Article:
|Posted by [email protected] on July 6, 2012 at 11:05 AM|
Most people going into business for themselves expect to worry about the usual stuff: financing, marketing, sales, attracting new customers, doing their accounts and (if they’re lucky) employing staff. But one of the most surprising challenges for new start-ups can be loneliness. Especially if you’ve given up a career working for a corporate behemoth in order to go out and earn your own dime working from a spare bedroom or dining room table.
After the initial rush of excitement at escaping from office politics, it’s surprising how quickly you miss the opportunity to bounce ideas off like-minded colleagues on the way to the staff canteen. And whilst I’m eternally grateful that Skype, email and web conferencing allow me to do business with a range of clients as far afield as Russia, Minnesota, New York, Glasgow and Shoreditch (London’s so-called “Silicone Roundabout” ) without leaving my desk in Norwich, it can be isolating to spend all day on your own.
Homeworkers like myself rapidly begin to rely on social networks like Twitter, Facebook and LinkedIn as sort of virtual-watercoolers, but sometimes you just want to have a face-to-face conversation. That’s why I was pretty happy to find myself at the inaugural SyncNorwich this week. Billed as a networking event for the local tech and start-up community, it brought together members of three different groups – Agile East Anglia, The Norwich Developer’s Community and Norwich Startups - with the aim of creating strength and diversity in greater numbers. And first impressions suggest that it’s working. The event was over-subscribed and the buzz of conversation was pretty deafening, although that may have had something to do with the free beer and pizza provided by the generous hosts, Blurtit!
Unlike other business networking events I’ve attended, there wasn’t a strong sense that everyone was just there to sell to each other, more that they were hungry to learn. In the half-hour before the speakers began, I’d already met a database analyst, a web designer, an SEO expert, a project manager and an IT recruitment specialist. I’m sure there were plenty of people in the eclectic, 70-strong group who were hoping to meet their future employer or angel investor, but there were plenty more who just wanted to share the ups and downs of trying to get their idea off the ground.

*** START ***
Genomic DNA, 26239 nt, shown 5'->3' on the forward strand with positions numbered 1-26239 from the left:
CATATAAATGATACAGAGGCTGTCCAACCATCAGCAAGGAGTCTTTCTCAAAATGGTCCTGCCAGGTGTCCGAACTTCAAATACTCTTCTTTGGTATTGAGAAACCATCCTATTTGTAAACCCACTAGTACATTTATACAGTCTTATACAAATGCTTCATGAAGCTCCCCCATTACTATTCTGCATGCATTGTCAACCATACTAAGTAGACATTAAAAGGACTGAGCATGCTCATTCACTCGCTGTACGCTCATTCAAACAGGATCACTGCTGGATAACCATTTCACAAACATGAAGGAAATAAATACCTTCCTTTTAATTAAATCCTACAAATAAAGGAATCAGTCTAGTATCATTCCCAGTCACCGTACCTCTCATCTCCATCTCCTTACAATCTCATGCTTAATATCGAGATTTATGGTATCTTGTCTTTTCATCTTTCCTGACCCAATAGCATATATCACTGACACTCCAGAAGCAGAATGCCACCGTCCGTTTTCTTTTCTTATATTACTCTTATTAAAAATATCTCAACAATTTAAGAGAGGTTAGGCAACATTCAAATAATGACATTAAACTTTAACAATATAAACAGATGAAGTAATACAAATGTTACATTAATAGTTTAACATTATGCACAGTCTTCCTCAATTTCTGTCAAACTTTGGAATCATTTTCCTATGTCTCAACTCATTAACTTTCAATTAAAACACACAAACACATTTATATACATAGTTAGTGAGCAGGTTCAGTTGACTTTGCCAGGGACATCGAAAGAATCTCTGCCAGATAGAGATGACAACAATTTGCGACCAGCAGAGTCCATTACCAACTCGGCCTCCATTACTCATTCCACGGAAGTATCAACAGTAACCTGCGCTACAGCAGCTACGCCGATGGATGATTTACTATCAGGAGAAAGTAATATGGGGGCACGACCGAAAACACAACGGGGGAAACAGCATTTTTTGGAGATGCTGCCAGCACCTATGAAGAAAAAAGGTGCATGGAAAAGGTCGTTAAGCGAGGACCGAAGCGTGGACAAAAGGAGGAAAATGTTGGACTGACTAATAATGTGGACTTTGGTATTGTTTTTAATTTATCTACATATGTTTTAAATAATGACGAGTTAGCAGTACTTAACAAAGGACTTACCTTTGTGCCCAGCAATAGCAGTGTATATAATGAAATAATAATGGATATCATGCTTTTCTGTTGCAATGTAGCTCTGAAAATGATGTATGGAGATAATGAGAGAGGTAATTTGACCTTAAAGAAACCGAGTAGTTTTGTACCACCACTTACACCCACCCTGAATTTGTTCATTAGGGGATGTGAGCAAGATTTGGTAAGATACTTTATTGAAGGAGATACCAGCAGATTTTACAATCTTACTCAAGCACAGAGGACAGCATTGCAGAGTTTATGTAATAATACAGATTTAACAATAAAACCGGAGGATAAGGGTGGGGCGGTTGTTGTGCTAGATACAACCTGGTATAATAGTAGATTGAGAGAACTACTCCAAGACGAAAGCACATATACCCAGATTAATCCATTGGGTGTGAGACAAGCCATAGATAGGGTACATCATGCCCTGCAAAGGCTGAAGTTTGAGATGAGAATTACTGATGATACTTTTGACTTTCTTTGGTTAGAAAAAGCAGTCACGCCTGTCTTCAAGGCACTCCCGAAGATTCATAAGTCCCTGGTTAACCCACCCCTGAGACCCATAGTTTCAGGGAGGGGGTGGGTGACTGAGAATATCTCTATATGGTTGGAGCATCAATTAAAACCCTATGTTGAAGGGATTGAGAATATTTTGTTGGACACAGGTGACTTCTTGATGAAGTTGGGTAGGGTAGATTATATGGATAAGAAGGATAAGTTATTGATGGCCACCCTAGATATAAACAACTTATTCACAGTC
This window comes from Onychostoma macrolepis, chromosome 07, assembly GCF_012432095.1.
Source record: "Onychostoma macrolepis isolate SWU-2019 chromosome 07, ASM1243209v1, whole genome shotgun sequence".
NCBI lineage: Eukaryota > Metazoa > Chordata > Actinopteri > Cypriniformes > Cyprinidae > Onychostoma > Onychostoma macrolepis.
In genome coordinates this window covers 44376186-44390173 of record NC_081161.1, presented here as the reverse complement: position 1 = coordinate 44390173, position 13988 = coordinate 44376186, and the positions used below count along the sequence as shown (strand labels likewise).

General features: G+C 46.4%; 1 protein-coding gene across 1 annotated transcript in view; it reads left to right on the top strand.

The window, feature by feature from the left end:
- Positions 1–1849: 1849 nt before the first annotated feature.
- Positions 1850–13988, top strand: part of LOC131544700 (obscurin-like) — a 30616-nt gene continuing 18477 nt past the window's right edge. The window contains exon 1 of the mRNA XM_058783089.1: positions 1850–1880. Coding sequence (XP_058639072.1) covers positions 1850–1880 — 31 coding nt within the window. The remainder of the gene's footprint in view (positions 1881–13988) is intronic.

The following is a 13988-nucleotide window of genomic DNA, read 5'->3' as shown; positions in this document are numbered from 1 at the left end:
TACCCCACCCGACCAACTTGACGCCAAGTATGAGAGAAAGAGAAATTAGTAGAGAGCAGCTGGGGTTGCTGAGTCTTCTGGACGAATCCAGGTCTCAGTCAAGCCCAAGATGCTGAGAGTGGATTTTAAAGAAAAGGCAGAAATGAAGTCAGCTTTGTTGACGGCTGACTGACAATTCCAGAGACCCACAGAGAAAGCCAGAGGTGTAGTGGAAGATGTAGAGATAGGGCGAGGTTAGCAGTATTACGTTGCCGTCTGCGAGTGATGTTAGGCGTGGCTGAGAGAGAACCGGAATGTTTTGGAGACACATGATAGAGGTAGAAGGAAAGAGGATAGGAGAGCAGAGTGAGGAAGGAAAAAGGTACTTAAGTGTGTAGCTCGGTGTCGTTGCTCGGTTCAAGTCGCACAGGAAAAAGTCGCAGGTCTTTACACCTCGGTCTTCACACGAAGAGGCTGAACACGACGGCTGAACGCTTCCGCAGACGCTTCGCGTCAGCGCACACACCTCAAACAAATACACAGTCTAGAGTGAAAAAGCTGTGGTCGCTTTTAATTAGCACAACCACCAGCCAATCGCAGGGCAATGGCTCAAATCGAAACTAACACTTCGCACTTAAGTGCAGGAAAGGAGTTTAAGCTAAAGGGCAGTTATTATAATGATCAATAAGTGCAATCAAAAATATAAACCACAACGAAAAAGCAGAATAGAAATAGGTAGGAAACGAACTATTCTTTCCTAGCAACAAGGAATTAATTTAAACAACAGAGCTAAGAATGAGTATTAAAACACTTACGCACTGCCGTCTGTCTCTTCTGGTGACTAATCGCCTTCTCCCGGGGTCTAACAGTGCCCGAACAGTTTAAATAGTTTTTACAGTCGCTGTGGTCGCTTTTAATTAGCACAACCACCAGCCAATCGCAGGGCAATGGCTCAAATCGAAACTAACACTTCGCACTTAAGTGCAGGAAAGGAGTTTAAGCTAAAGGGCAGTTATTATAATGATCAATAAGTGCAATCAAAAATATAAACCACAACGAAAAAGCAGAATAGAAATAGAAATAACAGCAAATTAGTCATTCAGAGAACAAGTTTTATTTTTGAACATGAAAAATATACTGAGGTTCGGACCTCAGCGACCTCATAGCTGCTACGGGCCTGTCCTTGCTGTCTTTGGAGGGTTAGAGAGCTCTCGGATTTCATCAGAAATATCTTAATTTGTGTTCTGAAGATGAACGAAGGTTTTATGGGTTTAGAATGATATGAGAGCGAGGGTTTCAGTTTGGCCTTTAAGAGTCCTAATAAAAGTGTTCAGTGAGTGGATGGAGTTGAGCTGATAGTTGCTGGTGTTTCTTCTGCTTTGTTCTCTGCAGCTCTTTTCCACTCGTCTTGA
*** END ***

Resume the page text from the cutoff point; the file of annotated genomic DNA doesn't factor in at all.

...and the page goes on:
Keynote speaker Colm McMullan gave a very honest account of the highs and lows of his progression from a nice safe (in the worst sense of the word) job with Microsoft to being the one-man startup behind the successful Total Football and Stats Zone apps for iPhone. There were plenty of would-be app-millionaires in the audience who were hanging on every word of Colm’s story of how he found himself featured in Apple’s “Rewind 2011″ rundown of the year’s best apps and The Sunday Times Top 500 Apps list.
Although there can’t be many audiences where Colm’s joke about XML would raise such a huge laugh, there was also plenty of interest to people like myself and the speaker from Blurtit, Kathryn Wright who can both TALK techie, but freely admit that we regard the actual process of coding as a bit like looking at The Matrix. For me, the key takeaways from the evening were Colm’s advice on sticking to what you know and having a strategy when going into business negotiations. His suggested “MILE” acronym (Must, Intend, Like, Extra) is one I know I’m going to use in the future.
Thanks to the SyncNorwich team (see them here!) for organising the event. It’s great to know that Norwich has such a thriving tech community, and to see evidence of the old adage that start-ups flourish when the economy is in the doldrums. Who knows, maybe in a few years time I'll be doing product demos or sales proposals for someone I met last night when their app is conquering the iTunes charts. Or maybe they'll just be people I can share my passion for technology with over a few pints. Either works well for me right now, and it's certainly interesting that a couple of hours of meeting new people has already given my entrepreneurial spirit a much-needed kick start and got me thinking about new opportunities.
For more on Sync Norwich and the next meeting on August 16th, visit the meetup group.